The Monogram Murders

9780062297211_p0_v5_s260x420If you are missing Agatha Christie’s Hercule Poirot, Sophie Hannah’s reincarnation of the famous Belgian sleuth  in The Monogram Murders will not disappoint.  In an interview, Hannah, famous for police procedural crime thrillers, noted:

“Try as I might, Agatha Christie is unique. The actual writing style can’t be exactly the same, so instead of trying to replicate it exactly, the way I got around it was by inventing a new narrator… a Scotland Yard detective called Edward Catchpool. He’s a bit unsure of himself, and worries people are going to see through him all the time. He’s the sidekick who’s quite good but he’s nowhere near as good as Poirot. I think readers will like him and identify with him. I did.”

“Nobody has ever written as many enjoyable, fun-to-read crime novels as Agatha Christie. It’s all about the storytelling and the pleasure of the reader. She doesn’t want to be deep or highbrow. So many writers want you to know their world view. Christie doesn’t, she just wants you to enjoy her books. You can be exhausted, have flu, a hangover, you always want to read Agatha Christie.”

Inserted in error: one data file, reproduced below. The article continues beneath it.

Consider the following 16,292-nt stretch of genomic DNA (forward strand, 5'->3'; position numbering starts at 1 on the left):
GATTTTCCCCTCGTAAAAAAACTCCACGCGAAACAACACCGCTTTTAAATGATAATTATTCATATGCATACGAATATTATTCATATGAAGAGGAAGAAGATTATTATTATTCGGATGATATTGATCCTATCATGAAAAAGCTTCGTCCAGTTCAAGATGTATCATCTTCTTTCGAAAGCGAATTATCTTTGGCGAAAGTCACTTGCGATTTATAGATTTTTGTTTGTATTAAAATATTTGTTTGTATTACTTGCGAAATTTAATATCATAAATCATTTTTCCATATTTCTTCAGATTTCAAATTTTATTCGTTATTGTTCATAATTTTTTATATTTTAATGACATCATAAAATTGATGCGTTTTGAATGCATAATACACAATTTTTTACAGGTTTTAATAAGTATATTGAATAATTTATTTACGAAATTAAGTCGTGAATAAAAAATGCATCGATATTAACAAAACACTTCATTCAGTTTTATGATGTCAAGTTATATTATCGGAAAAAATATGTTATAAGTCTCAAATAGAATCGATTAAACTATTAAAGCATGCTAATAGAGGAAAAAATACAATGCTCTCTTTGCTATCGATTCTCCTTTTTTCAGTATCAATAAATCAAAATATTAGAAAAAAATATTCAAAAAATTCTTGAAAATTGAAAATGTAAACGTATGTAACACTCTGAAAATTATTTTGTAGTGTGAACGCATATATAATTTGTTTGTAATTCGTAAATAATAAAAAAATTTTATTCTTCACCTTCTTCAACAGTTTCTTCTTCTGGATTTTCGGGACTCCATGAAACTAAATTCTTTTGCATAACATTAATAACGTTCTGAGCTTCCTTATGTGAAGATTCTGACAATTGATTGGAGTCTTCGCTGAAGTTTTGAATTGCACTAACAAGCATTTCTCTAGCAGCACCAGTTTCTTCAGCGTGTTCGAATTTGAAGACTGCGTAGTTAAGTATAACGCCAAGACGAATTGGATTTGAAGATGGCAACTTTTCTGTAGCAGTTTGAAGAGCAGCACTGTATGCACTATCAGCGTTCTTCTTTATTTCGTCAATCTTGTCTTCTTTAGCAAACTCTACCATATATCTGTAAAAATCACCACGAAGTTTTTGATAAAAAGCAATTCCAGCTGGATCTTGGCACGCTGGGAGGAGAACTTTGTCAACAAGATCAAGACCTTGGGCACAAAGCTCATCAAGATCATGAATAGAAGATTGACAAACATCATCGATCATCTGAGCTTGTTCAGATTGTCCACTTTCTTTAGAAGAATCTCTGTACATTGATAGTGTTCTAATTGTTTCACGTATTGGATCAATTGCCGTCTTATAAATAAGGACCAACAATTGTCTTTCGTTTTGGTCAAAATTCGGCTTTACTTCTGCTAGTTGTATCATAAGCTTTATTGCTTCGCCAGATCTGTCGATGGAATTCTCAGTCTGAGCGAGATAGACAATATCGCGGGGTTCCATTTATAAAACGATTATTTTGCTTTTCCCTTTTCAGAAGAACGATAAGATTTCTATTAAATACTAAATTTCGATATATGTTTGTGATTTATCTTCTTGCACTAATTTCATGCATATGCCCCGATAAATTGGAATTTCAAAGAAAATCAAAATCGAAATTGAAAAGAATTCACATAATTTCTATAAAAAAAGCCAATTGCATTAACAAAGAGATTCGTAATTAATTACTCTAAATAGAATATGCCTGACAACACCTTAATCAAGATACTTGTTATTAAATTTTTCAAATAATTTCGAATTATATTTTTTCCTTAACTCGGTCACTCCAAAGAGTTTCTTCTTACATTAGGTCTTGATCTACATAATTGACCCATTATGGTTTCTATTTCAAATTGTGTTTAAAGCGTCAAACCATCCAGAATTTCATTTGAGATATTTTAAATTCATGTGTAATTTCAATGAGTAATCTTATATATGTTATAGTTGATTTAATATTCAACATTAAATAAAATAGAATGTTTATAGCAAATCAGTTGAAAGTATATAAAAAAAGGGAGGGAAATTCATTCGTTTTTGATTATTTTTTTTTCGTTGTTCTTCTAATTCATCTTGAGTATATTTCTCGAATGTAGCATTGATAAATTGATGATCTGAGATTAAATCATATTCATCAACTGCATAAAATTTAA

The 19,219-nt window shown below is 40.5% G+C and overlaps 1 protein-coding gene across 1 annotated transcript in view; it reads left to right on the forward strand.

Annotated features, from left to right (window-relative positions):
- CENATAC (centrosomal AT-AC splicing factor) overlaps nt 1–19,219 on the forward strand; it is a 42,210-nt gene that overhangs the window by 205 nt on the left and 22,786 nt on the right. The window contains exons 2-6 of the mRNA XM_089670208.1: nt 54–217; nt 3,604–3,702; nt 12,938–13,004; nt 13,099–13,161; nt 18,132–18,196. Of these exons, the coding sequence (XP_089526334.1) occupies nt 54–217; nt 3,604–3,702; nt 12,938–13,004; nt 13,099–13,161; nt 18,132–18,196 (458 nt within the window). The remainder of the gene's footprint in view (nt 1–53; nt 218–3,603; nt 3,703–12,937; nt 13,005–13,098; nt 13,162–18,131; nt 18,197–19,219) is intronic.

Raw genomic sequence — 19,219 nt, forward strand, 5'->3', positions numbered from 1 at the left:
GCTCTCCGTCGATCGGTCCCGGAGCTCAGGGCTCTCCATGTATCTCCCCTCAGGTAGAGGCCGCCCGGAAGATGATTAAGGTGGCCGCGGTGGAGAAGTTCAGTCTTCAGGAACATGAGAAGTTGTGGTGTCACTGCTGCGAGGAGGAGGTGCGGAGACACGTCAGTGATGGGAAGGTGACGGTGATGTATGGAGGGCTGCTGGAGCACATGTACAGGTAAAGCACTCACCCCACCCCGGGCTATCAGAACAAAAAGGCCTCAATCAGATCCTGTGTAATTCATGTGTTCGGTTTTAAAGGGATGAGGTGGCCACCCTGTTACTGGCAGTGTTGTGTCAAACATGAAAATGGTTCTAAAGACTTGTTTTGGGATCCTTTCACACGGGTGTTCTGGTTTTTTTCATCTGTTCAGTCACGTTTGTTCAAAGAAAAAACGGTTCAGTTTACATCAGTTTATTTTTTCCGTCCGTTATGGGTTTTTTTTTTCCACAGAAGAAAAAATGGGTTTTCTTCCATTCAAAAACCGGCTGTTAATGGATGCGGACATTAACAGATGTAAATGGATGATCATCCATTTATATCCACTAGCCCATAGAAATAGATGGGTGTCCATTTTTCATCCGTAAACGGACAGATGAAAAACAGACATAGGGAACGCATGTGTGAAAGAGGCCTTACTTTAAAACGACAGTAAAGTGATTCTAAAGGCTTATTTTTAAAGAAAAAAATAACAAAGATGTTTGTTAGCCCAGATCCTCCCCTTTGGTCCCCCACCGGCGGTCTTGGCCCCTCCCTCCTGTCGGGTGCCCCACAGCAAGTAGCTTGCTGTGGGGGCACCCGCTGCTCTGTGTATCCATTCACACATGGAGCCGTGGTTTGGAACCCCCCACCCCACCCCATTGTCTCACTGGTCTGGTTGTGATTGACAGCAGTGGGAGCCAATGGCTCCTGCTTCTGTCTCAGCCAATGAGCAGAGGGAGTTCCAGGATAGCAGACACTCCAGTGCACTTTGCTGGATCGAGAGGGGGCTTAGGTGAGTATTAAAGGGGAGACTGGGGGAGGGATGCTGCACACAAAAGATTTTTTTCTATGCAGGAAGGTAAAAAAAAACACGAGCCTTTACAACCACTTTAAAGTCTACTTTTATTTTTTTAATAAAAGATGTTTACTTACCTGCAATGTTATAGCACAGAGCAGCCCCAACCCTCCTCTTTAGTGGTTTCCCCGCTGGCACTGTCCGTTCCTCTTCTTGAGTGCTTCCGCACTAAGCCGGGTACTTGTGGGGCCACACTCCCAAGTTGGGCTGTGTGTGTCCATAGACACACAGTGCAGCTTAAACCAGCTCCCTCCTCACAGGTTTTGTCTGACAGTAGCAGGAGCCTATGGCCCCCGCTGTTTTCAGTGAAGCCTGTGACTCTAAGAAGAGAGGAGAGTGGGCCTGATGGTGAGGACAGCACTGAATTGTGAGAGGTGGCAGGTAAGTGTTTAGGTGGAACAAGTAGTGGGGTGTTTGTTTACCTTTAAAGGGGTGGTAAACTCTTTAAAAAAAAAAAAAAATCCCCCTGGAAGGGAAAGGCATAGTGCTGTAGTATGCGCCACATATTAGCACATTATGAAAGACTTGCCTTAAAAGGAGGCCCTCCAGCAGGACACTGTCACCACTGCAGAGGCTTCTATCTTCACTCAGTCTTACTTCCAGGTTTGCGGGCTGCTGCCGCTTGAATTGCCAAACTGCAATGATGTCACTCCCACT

I was easily ensconced in the solving of these three murders – dead bodies discovered in different rooms of the same London hotel, each with a monogrammed cufflink placed in their mouths.  The murders take place in 1929, although the motive proceeds from events 16 years earlier. Poirot is in good form – and a comforting element –  as he slowly unravels each clue, commenting in French phrases.  The plot is as intricate and as puzzling as a Christie mystery, and Hannah manages to replicate the old-fashioned style and Poirot’s egotistical manner.  And yet, the story seems to go longer than I remember Christie doing, and the aha element seems a little lacking at the end. Christie always managed to tie up all the loose ends in a final chapter, succinctly and quickly, but Hannah’s resolution meanders until you are wondering if Poirot will ever explain.    Still a good detective story, The Monogram Murders may be more Hannah than Christie, with a visiting Poirot as a bonus.

 

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